In response, Wooten points to evidence showing that BNSF anticipated litigation on the very day he was injured. (Doc. 90-6). Wooten also cites deposition testimony from Pino explaining that within 24 hours of the alleged incident, he had determined based on video taken as Wooten arrived to work on the night in question that Wooten was injured before he showed up for work. (Doc. 90-7, at 2). The Court also remains mindful, as previously discussed, that Wooten has established the existence of a genuine issue of material fact as to whether BNSF acted with discriminatory animus in terminating his employment. Thus, viewing the evidence in the light most favorable to Wooten and drawing all inferences in his favor, a reasonable trier of fact could find that BNSF, through its employees, acted with reckless disregard in terminating Wooten's employment. Whether the standard for punitive damages is satisfied is better left to the jury.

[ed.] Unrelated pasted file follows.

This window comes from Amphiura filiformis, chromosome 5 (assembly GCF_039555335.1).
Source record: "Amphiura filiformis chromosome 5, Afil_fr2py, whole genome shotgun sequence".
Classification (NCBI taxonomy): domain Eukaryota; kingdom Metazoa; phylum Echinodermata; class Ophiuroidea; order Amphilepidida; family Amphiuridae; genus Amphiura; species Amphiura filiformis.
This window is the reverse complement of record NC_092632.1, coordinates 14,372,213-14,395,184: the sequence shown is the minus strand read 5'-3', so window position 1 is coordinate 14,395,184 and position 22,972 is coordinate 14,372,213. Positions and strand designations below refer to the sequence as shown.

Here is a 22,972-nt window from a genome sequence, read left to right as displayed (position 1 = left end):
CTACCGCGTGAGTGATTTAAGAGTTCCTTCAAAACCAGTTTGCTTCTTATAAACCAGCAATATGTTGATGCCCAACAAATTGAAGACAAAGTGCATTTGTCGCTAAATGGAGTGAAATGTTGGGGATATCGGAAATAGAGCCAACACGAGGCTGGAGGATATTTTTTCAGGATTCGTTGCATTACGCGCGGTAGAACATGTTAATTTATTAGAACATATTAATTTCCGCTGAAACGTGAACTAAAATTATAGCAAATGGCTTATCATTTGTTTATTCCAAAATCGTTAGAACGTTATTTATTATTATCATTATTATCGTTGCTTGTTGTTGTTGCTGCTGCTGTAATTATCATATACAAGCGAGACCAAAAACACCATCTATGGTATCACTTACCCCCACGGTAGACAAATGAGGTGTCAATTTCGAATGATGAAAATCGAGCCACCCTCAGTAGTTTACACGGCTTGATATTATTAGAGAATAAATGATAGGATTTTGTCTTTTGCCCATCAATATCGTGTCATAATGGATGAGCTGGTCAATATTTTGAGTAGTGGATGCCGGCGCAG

4. Exhaustion of Administrative Remedies

         Finally, BNSF moves for summary judgment on Wooten's FRSA claim based on failure to exhaust his administrative remedies. The FRSA states that an employee “may seek relief in accordance with the provisions of this section, with any petition or other request for relief under this section to be initiated by filing a complaint with the Secretary of Labor.” 49 U.S.C. §20109(d)(1). “The text of the statute therefore makes clear that to receive relief under the FRSA, litigants must first file a complaint with OSHA alleging unlawful discrimination.” Foster v. BNSF Railway Company, 866 F.3d 962, 966 (8th Cir. 2017); See 49 U.S.C. §20109(d)(2); 49 U.S.C. § 42121(b)(1); 29 C.F.R. § 1982.103. The FRSA's exhaustion requirements are met “where the retaliation claim is reasonably related to the administrative complaint.” Finley v. Salazar, 2013 WL 1209940, at *2 (D. Mont. Mar. 25, 2013); See also Vasquez v. County of Los Angeles, 349 F.3d 634, 644 (9th Cir. 2004).